posted on Apr, 6 2013 @ 03:33 PM
The best thing to teach a child that age is to listen to every word you say and always obey, they them to never be out of sight and to never do anything without consulting you first.

Teach them all the other stuff in a few years.

posted on Apr, 6 2013 @ 03:50 PM
reply to post by blivey

Make sure to teach your kid to assess risk. When out in the woods, you should be aware of risk and only do risky things when necessary. This is not taught anymore, in fact risk is taught as a desirable trait. There are enough things in the woods to hurt you without taking unnecessary risk.

Your child has to learn not to follow too close when going through the woods with you. As you walk, little branches can snap back and hit him in the face. I told my granddaughter that she has to follow a little farther behind....after a branch whipped her near the eye and scratched her. I guess I forgot to tell her the simplest of things, thinking a seven year old would automatically be able to understand it without experiencing it. She now knows, she is fourteen now, and will never forget.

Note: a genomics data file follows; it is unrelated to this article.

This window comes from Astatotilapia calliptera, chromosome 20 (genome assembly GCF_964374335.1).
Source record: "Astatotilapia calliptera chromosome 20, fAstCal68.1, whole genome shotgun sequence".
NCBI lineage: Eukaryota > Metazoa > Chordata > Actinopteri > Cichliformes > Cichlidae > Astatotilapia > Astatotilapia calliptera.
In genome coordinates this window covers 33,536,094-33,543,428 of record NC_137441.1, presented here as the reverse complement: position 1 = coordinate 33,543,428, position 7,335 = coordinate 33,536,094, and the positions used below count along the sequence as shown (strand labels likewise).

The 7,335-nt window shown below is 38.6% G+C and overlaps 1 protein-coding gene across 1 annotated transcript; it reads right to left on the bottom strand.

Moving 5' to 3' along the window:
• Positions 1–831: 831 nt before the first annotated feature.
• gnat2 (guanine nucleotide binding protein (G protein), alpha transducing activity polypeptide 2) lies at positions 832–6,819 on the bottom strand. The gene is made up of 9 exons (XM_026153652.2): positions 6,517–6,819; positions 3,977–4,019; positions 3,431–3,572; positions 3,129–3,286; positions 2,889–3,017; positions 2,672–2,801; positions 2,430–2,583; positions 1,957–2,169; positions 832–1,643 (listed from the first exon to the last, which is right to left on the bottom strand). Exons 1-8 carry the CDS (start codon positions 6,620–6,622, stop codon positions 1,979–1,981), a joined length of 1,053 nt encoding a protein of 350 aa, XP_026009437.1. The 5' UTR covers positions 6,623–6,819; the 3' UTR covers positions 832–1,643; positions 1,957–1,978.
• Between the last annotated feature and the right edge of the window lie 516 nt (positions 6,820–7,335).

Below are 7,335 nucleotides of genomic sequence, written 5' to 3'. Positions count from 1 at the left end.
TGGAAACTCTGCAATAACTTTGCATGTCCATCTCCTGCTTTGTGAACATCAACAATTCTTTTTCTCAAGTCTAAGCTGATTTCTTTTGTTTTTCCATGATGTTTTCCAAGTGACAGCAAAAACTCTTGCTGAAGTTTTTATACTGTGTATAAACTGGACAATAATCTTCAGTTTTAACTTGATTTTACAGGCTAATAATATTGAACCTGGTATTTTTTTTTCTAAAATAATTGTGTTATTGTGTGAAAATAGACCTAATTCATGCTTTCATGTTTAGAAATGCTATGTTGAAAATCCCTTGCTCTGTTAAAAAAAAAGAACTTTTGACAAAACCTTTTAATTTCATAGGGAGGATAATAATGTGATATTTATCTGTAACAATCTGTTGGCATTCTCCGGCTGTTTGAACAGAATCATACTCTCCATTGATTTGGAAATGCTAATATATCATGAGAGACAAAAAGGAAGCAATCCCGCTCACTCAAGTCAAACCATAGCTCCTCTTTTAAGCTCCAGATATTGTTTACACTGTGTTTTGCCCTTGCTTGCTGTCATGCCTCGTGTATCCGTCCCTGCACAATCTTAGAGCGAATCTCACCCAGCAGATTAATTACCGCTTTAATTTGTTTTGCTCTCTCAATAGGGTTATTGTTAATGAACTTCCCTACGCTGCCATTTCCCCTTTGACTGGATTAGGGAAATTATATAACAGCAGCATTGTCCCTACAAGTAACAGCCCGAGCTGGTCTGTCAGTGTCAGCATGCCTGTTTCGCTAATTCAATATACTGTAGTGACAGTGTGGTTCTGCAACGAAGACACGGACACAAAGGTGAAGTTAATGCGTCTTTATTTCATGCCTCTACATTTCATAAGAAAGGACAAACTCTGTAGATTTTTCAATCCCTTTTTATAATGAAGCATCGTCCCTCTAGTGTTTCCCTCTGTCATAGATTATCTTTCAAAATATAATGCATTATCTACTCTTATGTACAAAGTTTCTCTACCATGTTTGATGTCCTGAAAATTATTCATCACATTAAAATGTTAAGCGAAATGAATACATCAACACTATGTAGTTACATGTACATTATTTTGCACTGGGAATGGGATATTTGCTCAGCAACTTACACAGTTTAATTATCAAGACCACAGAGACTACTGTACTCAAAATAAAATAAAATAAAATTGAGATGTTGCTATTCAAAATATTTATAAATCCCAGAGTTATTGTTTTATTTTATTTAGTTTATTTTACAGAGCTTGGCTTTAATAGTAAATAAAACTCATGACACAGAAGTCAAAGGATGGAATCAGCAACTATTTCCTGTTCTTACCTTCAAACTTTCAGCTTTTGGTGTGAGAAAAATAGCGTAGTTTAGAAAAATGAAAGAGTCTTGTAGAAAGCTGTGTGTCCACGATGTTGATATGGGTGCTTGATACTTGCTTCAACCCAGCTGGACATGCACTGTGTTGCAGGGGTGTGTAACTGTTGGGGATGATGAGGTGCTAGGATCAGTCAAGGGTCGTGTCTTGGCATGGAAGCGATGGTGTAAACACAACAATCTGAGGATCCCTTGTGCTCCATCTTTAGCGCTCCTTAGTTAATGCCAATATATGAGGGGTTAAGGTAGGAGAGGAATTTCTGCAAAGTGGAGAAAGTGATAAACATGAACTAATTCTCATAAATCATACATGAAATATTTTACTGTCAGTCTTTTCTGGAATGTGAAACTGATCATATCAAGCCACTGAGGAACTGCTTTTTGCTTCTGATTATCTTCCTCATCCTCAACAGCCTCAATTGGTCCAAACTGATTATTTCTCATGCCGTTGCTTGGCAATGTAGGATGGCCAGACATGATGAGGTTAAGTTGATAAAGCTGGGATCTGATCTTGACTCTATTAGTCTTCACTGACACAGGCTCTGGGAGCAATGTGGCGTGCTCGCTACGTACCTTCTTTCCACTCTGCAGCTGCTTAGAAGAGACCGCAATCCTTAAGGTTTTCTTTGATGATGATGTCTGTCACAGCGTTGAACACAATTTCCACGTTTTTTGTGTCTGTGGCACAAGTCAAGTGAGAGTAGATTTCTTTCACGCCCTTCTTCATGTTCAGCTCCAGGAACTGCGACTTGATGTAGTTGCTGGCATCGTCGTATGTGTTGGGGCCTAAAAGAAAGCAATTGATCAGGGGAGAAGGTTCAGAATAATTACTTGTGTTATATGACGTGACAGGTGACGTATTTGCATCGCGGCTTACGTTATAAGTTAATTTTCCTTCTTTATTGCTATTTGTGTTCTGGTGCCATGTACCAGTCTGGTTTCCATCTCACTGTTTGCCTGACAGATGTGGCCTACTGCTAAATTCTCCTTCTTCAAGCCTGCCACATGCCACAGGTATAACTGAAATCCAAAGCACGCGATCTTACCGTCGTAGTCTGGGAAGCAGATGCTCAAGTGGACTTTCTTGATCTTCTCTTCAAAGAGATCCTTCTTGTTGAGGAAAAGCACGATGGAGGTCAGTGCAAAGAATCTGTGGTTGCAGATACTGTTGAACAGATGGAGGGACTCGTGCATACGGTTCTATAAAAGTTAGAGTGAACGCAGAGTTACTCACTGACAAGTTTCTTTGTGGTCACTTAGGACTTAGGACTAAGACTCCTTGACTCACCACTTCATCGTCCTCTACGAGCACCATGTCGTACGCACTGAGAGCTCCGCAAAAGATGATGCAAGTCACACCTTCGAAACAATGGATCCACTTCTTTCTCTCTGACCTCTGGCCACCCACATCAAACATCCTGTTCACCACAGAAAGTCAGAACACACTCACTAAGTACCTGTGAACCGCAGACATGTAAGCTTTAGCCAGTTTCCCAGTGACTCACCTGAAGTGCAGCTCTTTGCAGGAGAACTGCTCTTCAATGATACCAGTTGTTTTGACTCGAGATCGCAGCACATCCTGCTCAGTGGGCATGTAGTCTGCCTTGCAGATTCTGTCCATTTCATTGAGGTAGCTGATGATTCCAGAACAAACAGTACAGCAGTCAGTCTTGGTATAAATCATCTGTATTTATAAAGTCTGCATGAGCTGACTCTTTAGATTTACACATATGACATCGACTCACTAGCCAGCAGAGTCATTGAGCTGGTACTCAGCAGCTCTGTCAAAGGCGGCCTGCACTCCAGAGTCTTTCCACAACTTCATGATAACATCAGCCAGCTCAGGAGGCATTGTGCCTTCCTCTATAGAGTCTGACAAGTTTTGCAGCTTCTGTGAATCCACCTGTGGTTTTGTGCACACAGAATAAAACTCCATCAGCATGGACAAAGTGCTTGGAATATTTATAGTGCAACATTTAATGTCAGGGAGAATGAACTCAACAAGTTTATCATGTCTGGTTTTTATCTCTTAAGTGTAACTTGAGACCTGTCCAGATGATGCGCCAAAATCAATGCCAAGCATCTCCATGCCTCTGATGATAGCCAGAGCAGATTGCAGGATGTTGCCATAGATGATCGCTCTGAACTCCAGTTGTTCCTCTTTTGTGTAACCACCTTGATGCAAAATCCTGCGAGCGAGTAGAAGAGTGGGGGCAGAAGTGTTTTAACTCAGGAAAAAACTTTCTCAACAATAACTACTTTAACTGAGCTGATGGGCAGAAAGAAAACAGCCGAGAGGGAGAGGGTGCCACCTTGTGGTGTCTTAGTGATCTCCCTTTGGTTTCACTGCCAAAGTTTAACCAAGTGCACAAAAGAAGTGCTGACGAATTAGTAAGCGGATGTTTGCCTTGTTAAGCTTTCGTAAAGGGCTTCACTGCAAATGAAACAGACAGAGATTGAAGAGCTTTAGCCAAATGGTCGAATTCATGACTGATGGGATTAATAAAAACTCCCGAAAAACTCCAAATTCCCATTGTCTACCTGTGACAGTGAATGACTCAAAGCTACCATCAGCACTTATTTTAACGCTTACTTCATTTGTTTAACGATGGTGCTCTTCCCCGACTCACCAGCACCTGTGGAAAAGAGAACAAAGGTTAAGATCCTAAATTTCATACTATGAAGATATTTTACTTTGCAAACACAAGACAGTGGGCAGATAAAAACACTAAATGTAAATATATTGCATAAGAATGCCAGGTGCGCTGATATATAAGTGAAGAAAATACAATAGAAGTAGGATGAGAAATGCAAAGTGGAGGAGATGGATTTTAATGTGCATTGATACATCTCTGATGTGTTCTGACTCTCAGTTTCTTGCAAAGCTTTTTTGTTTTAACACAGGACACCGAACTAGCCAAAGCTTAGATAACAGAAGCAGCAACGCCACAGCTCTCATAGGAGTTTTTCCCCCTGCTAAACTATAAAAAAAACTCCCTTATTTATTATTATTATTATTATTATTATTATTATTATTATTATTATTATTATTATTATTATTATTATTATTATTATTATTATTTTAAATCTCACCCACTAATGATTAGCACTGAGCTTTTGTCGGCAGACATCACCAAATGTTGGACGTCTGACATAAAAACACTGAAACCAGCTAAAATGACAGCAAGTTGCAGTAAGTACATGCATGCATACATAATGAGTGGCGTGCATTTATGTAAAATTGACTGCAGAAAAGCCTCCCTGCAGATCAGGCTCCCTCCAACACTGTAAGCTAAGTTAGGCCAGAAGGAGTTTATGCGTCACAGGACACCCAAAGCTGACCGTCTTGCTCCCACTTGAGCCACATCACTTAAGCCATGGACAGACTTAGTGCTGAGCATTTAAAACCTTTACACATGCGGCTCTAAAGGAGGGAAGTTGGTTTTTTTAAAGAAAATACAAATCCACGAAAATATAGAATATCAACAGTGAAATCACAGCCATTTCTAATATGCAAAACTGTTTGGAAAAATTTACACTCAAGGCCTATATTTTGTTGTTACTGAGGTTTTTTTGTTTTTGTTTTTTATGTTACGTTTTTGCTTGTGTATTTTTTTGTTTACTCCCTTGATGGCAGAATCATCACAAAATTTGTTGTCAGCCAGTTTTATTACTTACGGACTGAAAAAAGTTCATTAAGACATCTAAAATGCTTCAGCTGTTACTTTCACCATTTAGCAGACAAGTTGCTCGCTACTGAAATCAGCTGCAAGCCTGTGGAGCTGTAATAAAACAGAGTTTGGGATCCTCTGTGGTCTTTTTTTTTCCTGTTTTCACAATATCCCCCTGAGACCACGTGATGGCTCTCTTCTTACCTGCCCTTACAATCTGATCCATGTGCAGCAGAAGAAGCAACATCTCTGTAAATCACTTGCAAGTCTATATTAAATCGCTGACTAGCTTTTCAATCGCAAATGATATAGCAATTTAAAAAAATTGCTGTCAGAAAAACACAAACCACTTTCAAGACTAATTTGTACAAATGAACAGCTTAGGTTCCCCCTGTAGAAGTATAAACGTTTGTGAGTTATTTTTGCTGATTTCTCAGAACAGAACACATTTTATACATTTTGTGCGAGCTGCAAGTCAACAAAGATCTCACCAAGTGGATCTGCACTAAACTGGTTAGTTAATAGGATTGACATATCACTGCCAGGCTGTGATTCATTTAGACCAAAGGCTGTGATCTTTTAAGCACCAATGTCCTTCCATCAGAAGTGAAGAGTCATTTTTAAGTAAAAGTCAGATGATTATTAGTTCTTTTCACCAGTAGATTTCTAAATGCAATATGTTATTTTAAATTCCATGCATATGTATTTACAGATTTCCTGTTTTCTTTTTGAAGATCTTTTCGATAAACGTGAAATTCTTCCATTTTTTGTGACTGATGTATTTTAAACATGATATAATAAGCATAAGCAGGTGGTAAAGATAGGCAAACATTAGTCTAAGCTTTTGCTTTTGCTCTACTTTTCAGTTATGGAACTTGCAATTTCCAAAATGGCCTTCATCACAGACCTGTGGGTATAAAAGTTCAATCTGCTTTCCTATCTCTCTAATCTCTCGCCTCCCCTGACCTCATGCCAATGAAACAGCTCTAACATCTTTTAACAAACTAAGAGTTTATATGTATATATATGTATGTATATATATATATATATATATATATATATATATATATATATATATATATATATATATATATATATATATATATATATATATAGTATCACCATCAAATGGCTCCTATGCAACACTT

When she was ten I had her push over a twelve foot tall spruce tree by the pet cemetery by hand. I told her the only reason she did it is because it was in the way of the trail and not to kill a tree without a reason. It gave her a lot of confidence to learn that she could do it. I told her to get mad at it. Most people are not aware of their strength when they are mad or in an emergency.

posted on Apr, 6 2013 @ 07:39 PM
I definitely agree that the "roughing it" camping trips are the way to go, the kids just need to know they're camping.